Littell's Living Age/Volume 145/Issue 1880/The Dynasty of the Romanoffs

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Having escaped shotguns, daggers and dynamite, the emperor of all the Russias is, at latest accounts, menaced with the poison-cup. It is a tough dynasty, the Romanoffs, and Alexander appears to be one of its toughest representatives. As far back as 1613, this great dynasty was founded. In that year an assembly of the States met on the twenty-first of February to elect a czar; and after a full discussion of many claims, Michael Romanov, a youth of sixteen (son of Feodor Romanov, a noble of Russian extraction and metropolitan of Kostif), was crowned czar of Russia, July 10, 1613. After him reigned Alexis Romanoff, under the title of Alexis I. Then followed the short reign of Ivan I., who was succeeded by Peter the Great, who ascended the throne in 1689, at the age of eighteen. Intrigues and insurrections had troubled the young czar’s minority, but he at last freed himself from the rule of an ambitious sister, and assumed, in reality as well as in name, the direction of the state. He had married, when only seventeen, a Russian lady, Eudoxia Lapuchin, from whom he was divorced three years later. The prince Alexis, the only son of this marriage, grew up under the guardianship of his weak and bigoted mother. He was much under the influence of the party who were in opposition to the czar Peter, and he was finally accused of conspiracy against his father. The czar required him either to make a thorough reformation in his life, or to retire to a monastery. At the end of six months’ trial, Alexis left Russia under pretence of joining the czar Peter at Copenhagen; but instead of doing so, he fled to Vienna. He was forced, however, to return to Moscow. The clergy, the chief officers of State, and the chief nobility, were convened, and Alexis, being brought before them as a prisoner, acknowledged himself unworthy of the succession, which he resigned, entreating only that his life might be spared. A declaration was then read on the part of the czar, reciting the various offences of which his son had been guilty, and ending with the solemn exclusion of him from the throne, and the nomination of his infant son by the empress Catherine as the future emperor. Not content with what had been done, Peter determined to extract from Alexis the names of his accomplices and advisers, and for nearly five months the unhappy young man was harassed by constant interrogations. By the laws of Russia a father had power of life and death over his child. On July 5, 1718, the czar Peter and the assembly pronounced Alexis deserving of death, and on the next day but one he died. His death was a violent one, and the remorse of Peter the Great in after years is well known. Between the reigns of the empress Catherine I. and empress Elizabeth, there reigned Peter II. and Ivan VI. Ivan V. was dethroned and imprisoned at the fortress of Schlenerburg, where he died a lingering death. The Russian succession has been marked by a series of usurpations and murders; the two Alexanders having been the only two czars who succeeded their fathers. The czar Peter, the grandson of Peter the Great, married the daughter of Prince Christian Frederic, of Anhalt Domberg. On her marriage she took the name of Catherine Alexiewina. Even before the death of the empress Elizabeth, which took place in 1762, she had conspired to supplant her husband on the throne; and he had hardly reigned six months before she organized the revolution that led him to a prison and his grave. She appealed to the imperial regiments of the Guards, telling them that the czar intended to kill her and her son.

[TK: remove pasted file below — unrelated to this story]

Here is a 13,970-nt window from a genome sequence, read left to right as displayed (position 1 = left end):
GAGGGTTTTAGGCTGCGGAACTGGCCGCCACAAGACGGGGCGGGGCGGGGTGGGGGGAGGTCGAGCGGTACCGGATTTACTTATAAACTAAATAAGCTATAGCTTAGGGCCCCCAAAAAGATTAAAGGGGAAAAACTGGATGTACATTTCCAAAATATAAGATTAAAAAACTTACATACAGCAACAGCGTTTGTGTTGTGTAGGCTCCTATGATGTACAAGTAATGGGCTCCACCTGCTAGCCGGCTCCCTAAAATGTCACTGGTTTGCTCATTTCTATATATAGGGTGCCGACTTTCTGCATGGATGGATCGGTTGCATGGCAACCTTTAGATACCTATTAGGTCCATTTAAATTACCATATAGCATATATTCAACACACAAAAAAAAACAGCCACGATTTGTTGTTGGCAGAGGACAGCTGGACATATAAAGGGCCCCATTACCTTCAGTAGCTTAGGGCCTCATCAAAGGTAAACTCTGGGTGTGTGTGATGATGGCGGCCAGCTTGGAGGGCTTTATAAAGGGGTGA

The czar, when arrested, confused and terrified, consulted neither his safety nor his honor. He surrendered himself, and was killed by Orloff, an officer in the guards. Catherine, before the end of the same day, was proclaimed sovereign of all the Russias under the title of Catherine II. Her son, the Emperor Paul, who succeeded her, was murdered in 1808. Then came the reign of the czar Nicholas. He was succeeded by his son Alexander I. This brings us to the present czar of Russia, Alexander II., who in 1861, freed the serfs. This act was received with great rejoicing at St. Petersburg. Immense crowds filled the streets and surrounded the Winter Palace, and a cry of joy arose from regenerated Russia. Of late years the popularity of the czar has greatly diminished; yet he has been more lenient towards his people than were the czars from whom he is descended. Russia has always been despotically governed. Some account has lately been given of the number of Russian nobles who are imprisoned or exiled from Russia, and those also who are in Siberia. This number is possibly much exaggerated. The plots of the Nihilists, the intrigues in higher quarters, have now reached their height. The Cossack and Tartar blood shows itself. Should the czar Alexander be some day assassinated, there is his son the czarowitz, who married the Princess Dagmar of Denmark, and his three sons. Next in succession to them would come the grand duke Vladimar. The grand duke Alexis, who has twice visited America, is the third son of the czar. The grand dukes Serge and Paul come next in the imperial line of succession. And although the Nihilists and disaffected parties in Russia may have their day, like other evils, yet the extinction of the dynasty of the Romanoffs will not be easily compassed.